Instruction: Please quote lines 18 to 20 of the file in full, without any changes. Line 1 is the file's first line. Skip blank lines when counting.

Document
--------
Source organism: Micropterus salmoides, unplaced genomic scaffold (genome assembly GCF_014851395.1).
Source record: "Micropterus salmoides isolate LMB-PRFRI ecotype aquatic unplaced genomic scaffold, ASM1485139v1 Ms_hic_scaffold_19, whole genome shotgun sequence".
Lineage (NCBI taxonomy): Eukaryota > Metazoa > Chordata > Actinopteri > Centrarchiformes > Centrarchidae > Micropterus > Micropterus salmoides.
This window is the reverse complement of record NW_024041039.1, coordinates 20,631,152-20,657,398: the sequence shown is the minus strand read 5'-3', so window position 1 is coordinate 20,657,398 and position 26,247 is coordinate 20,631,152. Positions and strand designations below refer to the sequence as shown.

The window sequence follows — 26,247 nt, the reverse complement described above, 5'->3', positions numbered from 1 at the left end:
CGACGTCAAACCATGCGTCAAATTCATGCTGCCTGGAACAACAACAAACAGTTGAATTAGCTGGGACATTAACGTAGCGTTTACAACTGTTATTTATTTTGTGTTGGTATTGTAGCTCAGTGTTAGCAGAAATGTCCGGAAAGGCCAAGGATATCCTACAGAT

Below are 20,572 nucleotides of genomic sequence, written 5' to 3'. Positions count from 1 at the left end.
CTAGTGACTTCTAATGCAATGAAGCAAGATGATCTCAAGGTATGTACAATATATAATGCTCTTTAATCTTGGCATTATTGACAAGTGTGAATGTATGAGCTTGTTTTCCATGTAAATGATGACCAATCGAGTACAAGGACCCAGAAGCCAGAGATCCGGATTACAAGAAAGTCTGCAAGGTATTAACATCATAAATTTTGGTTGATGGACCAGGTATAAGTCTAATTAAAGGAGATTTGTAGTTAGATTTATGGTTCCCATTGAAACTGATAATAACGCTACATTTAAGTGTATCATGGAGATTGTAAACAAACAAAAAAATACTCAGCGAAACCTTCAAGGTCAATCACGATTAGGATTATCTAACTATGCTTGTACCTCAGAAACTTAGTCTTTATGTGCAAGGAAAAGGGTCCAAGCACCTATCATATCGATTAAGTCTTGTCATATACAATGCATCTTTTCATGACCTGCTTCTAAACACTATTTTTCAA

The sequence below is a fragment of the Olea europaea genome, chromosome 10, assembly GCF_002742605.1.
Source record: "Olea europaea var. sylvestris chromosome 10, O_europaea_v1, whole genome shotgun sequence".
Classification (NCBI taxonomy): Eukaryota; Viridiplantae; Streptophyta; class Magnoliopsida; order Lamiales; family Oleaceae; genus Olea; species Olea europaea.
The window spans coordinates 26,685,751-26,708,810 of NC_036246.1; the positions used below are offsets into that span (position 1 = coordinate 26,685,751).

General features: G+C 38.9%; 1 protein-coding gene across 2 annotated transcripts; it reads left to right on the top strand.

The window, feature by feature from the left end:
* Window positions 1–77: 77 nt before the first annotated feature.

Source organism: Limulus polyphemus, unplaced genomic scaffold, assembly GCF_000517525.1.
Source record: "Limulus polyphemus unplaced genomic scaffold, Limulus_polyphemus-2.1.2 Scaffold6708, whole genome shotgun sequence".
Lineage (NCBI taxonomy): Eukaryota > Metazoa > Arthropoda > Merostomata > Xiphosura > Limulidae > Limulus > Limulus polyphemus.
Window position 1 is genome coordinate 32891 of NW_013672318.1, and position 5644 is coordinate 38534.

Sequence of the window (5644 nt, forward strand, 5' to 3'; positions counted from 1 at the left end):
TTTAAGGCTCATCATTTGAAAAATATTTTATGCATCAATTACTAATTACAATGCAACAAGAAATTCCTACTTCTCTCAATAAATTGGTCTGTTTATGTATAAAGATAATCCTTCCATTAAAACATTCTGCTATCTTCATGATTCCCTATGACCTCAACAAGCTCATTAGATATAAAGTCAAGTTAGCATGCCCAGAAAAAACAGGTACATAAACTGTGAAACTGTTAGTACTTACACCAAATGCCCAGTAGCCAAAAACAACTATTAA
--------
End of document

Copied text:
Lineage (NCBI taxonomy): Eukaryota > Metazoa > Arthropoda > Merostomata > Xiphosura > Limulidae > Limulus > Limulus polyphemus.
Window position 1 is genome coordinate 32891 of NW_013672318.1, and position 5644 is coordinate 38534.

Sequence of the window (5644 nt, forward strand, 5' to 3'; positions counted from 1 at the left end):